PJ staff report
Nonprofits are sticking with traditional “channels” of fundraising and communicating, facing growing scrutiny of their return on investment and organizational effectiveness, and increasingly focusing on “total supporter journey” rather than on traditional “donor management,” a new survey says.
Along with those big trends, fundraising is “emerging as a widely-recognized profession around the globe,” says The State of the Nonprofit Industry Survey, released by Blackbaud.
The survey, with responses from 2,383 individuals in the U.S. and nine other countries, says a majority of respondents from Canada and the U.S. expect increases in 2010 and 2011 in their organizations’ total income, income from charitable giving, and expense.
Most expect demand for services to grow, yet nearly half say staffing levels will stay flat.
While most groups still use traditional fundraising and communication channels, the survey says, they increasingly are using new interactive channels.
That use of new channels is putting a big strain on organizations because total revenue has not grown significantly, yet costs for each communication channel have increased.
With Baby Boomers becoming less trusting of government and institutions to solve problems they enter their prime giving years, the survey says, they and donors throughout the world want to see evidence that their money is being spent well and that nonprofits are being run as efficiently as possible.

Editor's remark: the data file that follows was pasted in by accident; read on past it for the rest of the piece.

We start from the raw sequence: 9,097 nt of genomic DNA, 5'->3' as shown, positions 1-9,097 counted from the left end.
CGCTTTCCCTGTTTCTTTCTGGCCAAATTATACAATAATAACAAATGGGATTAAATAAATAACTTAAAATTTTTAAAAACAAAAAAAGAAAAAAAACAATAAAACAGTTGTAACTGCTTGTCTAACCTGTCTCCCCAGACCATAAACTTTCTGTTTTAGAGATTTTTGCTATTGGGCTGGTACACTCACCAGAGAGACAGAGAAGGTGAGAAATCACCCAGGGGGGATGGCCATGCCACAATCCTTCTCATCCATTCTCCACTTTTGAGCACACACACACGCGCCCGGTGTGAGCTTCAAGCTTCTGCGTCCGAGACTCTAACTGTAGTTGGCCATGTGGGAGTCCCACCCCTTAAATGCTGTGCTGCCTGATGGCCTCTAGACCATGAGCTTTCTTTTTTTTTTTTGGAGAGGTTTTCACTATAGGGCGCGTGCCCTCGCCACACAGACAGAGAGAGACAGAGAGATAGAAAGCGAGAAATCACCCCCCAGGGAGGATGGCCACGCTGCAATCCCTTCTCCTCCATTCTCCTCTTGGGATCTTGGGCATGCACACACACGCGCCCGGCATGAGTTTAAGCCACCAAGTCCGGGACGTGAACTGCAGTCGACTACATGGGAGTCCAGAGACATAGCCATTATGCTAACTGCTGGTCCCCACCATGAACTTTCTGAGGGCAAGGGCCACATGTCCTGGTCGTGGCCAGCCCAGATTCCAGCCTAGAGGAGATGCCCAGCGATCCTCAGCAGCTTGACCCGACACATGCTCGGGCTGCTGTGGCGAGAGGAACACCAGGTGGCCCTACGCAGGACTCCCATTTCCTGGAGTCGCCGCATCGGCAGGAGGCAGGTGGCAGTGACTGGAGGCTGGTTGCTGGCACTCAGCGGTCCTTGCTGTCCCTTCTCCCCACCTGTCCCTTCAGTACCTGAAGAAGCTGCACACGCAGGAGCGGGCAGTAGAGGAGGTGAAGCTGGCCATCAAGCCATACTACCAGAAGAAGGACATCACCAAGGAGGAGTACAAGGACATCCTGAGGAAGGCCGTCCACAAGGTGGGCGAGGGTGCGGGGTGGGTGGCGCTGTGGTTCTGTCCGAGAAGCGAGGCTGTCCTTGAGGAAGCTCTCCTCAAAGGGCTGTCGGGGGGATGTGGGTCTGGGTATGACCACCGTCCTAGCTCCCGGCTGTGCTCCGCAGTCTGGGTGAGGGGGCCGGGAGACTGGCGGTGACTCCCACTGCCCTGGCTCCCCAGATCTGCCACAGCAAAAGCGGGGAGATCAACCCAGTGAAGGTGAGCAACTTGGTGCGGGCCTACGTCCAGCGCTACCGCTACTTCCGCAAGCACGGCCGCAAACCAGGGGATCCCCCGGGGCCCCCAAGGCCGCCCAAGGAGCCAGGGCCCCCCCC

And with greater focus on retaining donors, along with rising costs to acquire donor, managing relationships with constituents is shifting from “transactional” fundraising to a “relationship-focused support journey,” the survey says.
“To have a constituent-centric focus, nonprofits need to consolidate data on supporters and eliminate silos so everyone in the organization has the same view of the many ways supporters interact with their organization,” Blackbaud says in a statement. “Technology is essential for helping them track the supporter journey, from service recipient to volunteer to event participant to donor.”
The survey also says the vast majority of nonprofits throughout the world expect to invest more in fundraising staff.
“It is clear that fundraising is no longer someone’s ‘part-time’ responsibility,” Blackbaud says. “Techniques and data are becoming more complex, and the rate of change is increasing. What was once mostly art is rapidly becoming science, requiring new tools and techniques, partnerships and better skilled staff.”
The survey looks in detail at the broad areas of general operations, fundraising, technology and internet use, and accountability and stewardship.
“There is an increasing interest in the nonprofit sector in improving governance, planning, and fundraising, and investing in training and equipment to enhance organizational performance,” Amy Comer, director of market research at Blackbaud, says in a statement.